Endoscopic axillary exploration and sentinel lymphadenectomy

T. N. Tsangaris, K. Trad, F. J. Brody, L. K. Jacobs, N. T. Tsangaris, J. M. Sackier

Research output: Contribution to journalArticlepeer-review

33 Scopus citations


Background: Minimally invasive approaches have changed the practice of surgery in several specialties. The purpose of this study was to develop a reproducible endoscopic technique for the evaluation of the axilla in breast cancer patients. Methods: A total of 23 patients with biopsy-proven breast carcinoma were enrolled. Patients were positioned in the supine position with the ipsilateral arm abducted at 90°. A 1-cm skin incision was made at the superior aspect of the axilla. Dissection was carried bluntly to the lateral border of the pectoralis major. A balloon distention device was inserted into the tract and distended under endoscopic vision to create a working space. Insufflation was initiated up to a pressure of 8 mmHg. A 30°laparoscope was introduced for visualization of axillary contents. One or two additional 5- mm cannulas were placed as needed under direct visualization. Manipulation of axillary contents was performed, and in 19 patients a sentinel node identification technique was applied. Results: In all patients, using insufflation and minimal instrument dissection, the axillary vein, long thoracic, and thoracodorsal nerves were found in their usual anatomical locations. Utilizing blunt and sharp dissection, the axilla was thoroughly inspected, and individual lymph nodes were easily identified and extracted. In 11 of 19 patients, a sentinel node or blue dye was identified using isosulfan blue. There was a procedure concordance of 84%, and there were no complications. Conclusions: We describe a novel endoscopic technique for the evaluation of the axilla in breast cancer patients. This technique allows (a) creation of a minimally invasive working space within the axilla, (b) recognition of key axillary anatomic landmarks, and (c) instrument manipulation within the axilla to identify and extract lymph nodes, and apply the sentinel node technique. This is the first report of a minimally invasive approach to axillary exploration to employ sentinel lymph node mapping.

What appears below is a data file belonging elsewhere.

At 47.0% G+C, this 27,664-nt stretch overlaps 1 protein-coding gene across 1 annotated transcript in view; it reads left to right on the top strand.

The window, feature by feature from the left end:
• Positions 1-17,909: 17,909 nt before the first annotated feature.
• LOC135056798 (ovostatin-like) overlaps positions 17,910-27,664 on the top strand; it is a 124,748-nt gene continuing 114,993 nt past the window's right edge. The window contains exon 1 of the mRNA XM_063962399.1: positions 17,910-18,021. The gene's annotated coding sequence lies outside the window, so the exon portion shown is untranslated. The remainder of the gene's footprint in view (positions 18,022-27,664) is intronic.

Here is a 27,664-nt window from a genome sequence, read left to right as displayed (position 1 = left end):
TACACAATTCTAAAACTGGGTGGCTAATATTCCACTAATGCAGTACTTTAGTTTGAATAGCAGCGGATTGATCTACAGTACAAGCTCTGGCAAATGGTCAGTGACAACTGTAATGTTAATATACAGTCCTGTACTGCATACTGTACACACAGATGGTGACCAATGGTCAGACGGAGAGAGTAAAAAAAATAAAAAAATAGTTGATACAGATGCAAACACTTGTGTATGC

Original languageEnglish (US)
Pages (from-to)43-47
Number of pages5
JournalSurgical endoscopy
Issue number1
StatePublished - Jan 1999
Externally publishedYes


  • Axilla
  • Breast cancer
  • Endoscopy
  • Sentinel nodes

ASJC Scopus subject areas

  • Surgery


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